They say you can’t teach an old dog new tricks. I guess the same goes for Woody Allen. His newest film, The The Curse of the Jade Scorpion, is a half-hearted attempt to revive the screwball comedies of the 1930s and 40s. While the look and music of the movie captures the atmosphere, the lackadaisical work by Allen and his cast does not.
Allen stars as CW Briggs, the top insurance investigator in New York in 1940-or so he keeps telling the firm’s new efficiency expert, Betty Ann Fitzgerald (Helen Hunt). Briggs prides himself on being able to crack any insurance caper by getting into the mind of the thief, but now, thanks to the hypnotic powers of the Jade Scorpion, the mind of a thief is getting into Briggs. Thanks to a hypnotist named Voltan (David Ogden Stiers), Briggs becomes a jewel thief when he hears the word “Constantinople”. As an added bonus, he also becomes madly in love with his sworn enemy, Betty Ann. CW goes from being on the case to being on the lam, and the only person who may be able to help him is Fitzgerald.
Thanks largely in part to Santo Loquasto’s production design, Tom Warren’s art direction and Jessica Lanier’s costumes, the film has a nice atmosphere of nostalgia to it, draped in colors of a bygone era by cinematographer Zhao Fei. With a wonderful selection of jazz and big band music in the background, the film certainly looks and to an extent feels like a film from another era.
Unfortunately, the rest of Scorpion is not on the same level. The line delivery by the cast and Allen’s directing is more on par with a high school stage play than it is a Hollywood film. Granted, there are some real gems here and there and the film seems to pick up a bit of steam in the second half, but most of the material lands with a thud. The most tiresome aspect of the film though has to be that old Allen standby, the Marital Infidelity subplot. In this film, it involves Hunt’s character and the chairman of the insurance company, played by Dan Aykroyd. Woody, for the love of God, get over it. You’ve covered this damn topic for the past twenty years. Is there anything left for you to say about this? Why does it have to be in every film you make?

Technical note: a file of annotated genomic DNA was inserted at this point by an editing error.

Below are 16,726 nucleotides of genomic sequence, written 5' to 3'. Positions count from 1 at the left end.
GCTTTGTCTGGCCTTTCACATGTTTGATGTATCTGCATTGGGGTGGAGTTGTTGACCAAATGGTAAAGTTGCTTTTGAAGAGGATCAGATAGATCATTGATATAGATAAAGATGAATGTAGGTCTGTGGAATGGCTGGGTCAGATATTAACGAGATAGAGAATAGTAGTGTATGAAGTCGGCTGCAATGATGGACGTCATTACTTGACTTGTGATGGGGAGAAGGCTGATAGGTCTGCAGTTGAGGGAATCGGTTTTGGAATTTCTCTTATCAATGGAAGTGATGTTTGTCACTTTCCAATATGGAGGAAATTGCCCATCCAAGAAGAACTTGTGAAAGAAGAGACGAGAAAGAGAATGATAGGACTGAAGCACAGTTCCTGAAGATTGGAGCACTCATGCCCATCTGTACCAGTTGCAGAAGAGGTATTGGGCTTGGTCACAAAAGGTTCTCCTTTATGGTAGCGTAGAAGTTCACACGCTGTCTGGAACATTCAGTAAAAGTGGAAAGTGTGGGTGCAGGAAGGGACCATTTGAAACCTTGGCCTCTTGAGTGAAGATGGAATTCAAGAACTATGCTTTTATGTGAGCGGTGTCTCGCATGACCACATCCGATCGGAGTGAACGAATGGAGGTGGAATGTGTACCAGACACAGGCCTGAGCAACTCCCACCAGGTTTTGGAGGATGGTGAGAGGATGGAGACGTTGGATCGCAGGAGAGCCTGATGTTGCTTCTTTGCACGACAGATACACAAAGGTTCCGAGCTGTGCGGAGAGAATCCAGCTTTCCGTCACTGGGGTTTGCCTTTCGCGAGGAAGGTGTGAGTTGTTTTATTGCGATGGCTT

The Curse of the Jade Scorpion is hardly the worst movie you can come across these days. It’s a lazy yet benign movie, one that might have been a bigger success if more effort had been put forward. You will laugh here and there, but it leaves you feeling disappointed, contemplating what could have been.